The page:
Square has been a remarkably successful start-up. Since its IPO in 2015, the stock has risen 418% compared to the equivalent S&P gain of 38%. Even arch-competitor PayPal is up only 195% in that period. By May 2019, Square’s price-adjusted sales ratio reached 13, an extraordinarily rich valuation for an as yet unprofitable business.
How has it done this? Square processes payments for small and medium enterprises (SME). Square calls its customers “sellers” and surrounds its payment “rails” with a set of software to carry out typical seller functions like point-of-sale (POS) transactions, inventory, customer management, payroll, short-term loans, and more. In short, this is an all-encompassing merchant acquiring capability so simple that 80% of Square customers “self-onboard,” as Square puts it. And, the firm’s strategy is to keep adding functionality to lock customers in.
Twenty-five years ago, merchant acquiring was not considered a particularly attractive business. At that time, most retailers collected scads of paper, either cash or check. It had to be trucked daily to some local depository, which usually served as the merchant’s main bank. Cash registers or POS systems were found in stores of every size. Although card payment volumes were large and growing even then, the merchant acquiring function remained an addendum to the bank. Merchants that accepted significant volumes of card-not-present (CNP) payments were large players, like airlines, that required specialized treatment. There was intense competition between the major merchant acquirers, which consistently pushed margins down. In short, the business was a very different business than it is today.
Four major trends have changed all this.
First, the internet, Wi-Fi, and smartphones have allowed every seller, no matter how small, to be online and connected. Twenty-five years ago, “online” meant access to an old-fashioned dumb terminal, which not everyone had. Those SMEs who accepted payment cards, and there were some, had to call in for an authorization or take huge risk. And then use a three-part imprinter. But most small businesses didn’t take cards at all.
Second is the continued growth of card transactions in general. It took several decades but noncash payments rose from maybe 50% of all transactions to today’s world where merchants don’t want cash at all and legislators in various states are busy passing laws that a merchant must take cash.
Third, an SME’s back office was generally unautomated at that time and if it was, it might be just homegrown spreadsheets. Even aside from payments, other SME functions are entering a third stage of simplified interactive and online automation that is amenable to packaged software.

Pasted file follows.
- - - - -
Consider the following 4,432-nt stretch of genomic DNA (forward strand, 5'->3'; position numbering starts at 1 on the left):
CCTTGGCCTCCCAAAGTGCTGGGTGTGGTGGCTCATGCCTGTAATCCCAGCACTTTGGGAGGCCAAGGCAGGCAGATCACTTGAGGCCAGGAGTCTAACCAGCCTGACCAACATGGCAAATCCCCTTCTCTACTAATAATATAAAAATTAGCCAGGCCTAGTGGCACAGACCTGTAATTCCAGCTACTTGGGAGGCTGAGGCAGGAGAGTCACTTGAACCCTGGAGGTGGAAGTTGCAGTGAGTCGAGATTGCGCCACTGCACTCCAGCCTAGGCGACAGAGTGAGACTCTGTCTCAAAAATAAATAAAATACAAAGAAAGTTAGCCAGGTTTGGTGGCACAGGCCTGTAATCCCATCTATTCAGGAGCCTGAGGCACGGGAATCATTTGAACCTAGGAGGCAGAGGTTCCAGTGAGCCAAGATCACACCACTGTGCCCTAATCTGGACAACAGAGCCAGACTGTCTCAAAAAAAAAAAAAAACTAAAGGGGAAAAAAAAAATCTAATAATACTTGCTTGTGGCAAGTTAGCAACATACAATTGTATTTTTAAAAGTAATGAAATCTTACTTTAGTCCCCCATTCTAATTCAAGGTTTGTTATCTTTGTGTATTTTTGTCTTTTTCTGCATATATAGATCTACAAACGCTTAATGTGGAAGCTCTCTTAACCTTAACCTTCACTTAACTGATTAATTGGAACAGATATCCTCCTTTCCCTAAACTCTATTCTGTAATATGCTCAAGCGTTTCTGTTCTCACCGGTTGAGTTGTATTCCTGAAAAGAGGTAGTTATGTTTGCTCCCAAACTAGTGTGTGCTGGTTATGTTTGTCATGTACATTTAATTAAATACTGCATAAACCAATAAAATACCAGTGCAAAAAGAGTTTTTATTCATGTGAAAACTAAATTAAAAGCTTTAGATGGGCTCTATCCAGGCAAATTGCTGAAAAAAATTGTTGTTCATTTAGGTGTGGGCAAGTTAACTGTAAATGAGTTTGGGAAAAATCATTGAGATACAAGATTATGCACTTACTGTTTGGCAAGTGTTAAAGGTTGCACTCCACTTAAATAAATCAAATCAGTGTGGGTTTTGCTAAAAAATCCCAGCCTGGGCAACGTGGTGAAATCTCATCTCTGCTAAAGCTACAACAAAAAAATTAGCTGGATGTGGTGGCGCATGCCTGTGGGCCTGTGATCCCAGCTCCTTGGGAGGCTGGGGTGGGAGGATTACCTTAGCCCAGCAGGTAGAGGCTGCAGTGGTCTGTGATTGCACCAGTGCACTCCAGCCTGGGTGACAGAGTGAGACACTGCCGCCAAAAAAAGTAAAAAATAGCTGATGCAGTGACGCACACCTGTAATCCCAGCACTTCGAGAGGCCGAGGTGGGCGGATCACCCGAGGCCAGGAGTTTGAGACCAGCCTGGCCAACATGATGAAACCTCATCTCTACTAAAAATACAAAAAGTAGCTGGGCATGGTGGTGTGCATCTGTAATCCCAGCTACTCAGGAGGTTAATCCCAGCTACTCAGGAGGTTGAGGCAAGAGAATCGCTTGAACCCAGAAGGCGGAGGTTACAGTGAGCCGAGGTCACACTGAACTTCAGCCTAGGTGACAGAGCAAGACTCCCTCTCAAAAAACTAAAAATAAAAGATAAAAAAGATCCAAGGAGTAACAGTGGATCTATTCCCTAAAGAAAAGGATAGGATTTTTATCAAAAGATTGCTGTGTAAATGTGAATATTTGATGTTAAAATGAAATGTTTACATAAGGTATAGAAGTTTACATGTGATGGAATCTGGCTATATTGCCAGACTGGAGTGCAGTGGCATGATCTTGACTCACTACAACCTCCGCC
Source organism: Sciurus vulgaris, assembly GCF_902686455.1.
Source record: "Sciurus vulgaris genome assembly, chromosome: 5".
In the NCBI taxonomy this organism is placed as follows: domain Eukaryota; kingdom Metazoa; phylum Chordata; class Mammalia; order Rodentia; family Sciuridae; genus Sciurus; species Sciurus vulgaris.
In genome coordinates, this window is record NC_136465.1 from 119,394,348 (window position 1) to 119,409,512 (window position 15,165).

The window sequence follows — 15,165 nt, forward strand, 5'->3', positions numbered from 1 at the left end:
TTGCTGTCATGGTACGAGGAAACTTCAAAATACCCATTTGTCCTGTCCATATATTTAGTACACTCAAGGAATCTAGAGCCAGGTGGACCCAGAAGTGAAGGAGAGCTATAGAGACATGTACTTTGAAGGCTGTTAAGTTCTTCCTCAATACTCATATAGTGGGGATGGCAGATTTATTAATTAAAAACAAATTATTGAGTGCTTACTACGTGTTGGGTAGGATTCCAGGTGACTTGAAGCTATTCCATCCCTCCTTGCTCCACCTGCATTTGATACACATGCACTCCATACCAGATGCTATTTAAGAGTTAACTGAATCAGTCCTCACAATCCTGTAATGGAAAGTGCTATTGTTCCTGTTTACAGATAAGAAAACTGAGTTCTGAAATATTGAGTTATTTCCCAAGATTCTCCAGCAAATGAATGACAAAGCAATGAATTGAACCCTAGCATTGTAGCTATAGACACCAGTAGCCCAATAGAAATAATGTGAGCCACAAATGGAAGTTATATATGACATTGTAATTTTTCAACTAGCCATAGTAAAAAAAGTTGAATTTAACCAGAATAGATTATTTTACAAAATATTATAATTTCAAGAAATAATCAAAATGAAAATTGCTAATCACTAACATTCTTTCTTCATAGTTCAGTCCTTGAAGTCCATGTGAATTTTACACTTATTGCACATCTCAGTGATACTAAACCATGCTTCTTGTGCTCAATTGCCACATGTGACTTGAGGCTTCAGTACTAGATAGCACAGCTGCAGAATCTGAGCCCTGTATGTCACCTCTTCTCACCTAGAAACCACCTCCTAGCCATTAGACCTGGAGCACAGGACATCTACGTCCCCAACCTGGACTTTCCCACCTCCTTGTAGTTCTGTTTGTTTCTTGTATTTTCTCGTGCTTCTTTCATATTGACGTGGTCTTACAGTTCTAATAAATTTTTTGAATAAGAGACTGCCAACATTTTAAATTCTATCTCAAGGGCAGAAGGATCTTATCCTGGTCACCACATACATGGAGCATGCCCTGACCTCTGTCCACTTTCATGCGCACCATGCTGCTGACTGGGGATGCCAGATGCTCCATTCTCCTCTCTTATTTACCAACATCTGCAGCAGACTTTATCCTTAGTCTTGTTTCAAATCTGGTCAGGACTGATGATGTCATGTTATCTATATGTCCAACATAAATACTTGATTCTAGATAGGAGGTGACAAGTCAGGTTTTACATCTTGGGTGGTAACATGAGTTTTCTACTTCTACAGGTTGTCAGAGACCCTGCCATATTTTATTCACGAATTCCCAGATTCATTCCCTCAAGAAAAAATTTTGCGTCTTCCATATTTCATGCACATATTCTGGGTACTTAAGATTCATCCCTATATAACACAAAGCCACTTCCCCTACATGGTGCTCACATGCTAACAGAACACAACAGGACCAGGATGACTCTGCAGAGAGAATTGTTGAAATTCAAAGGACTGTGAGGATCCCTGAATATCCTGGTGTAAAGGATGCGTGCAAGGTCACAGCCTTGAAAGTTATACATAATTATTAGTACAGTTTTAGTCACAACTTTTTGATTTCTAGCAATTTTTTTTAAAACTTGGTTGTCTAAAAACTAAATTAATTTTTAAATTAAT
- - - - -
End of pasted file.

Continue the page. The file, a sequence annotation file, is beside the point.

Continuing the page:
Fourth, card payments themselves have grown far more complex. Hundreds of interchange rates now depend on card type, merchant type, charge amount, technology used, geography, merchant rating, and so on. The growth of CNP payments instigated huge antifraud measures and concerns. Regulations are triple what they once were. Fraud and risk controls have quadrupled. Handling credit and debit accounts correctly has moved from nice to have to mandatory.
Square has taken advantage of all these trends. Technically, it is not a merchant acquirer at all but looks that way to its customers. It’s a “payments aggregator” that stands in as the merchant of record. Square sends 70% of its volume through Paymentech, constituting about 4–5% of the latter’s volume. It does take risk – transaction charge-offs were $17.4 million in the last quarter. In essence, Square and its competitors represent a new class of company inserting itself in the flow of data that constitutes a transfer of value to the “seller” from the “sellee.” That flow is no longer from merchant to merchant acquirer to merchant bank to the associations. Now it is from merchant to payments aggregator to merchant acquirer etc.
This makes sense. Square has focused clearly on the smallest of sellers by beginning with a dongle and a system so simple that an individual with a smartphone and very low volume (such as a tradesman) could start taking card payments relatively safely. Then it began working its way upscale into stores or service businesses with an emphasis on start-ups and trendy niche urban stores. Today, it claims over 2 million sellers but also advertises about 24,000 actual stores, the largest of which, it says, has 40 locations.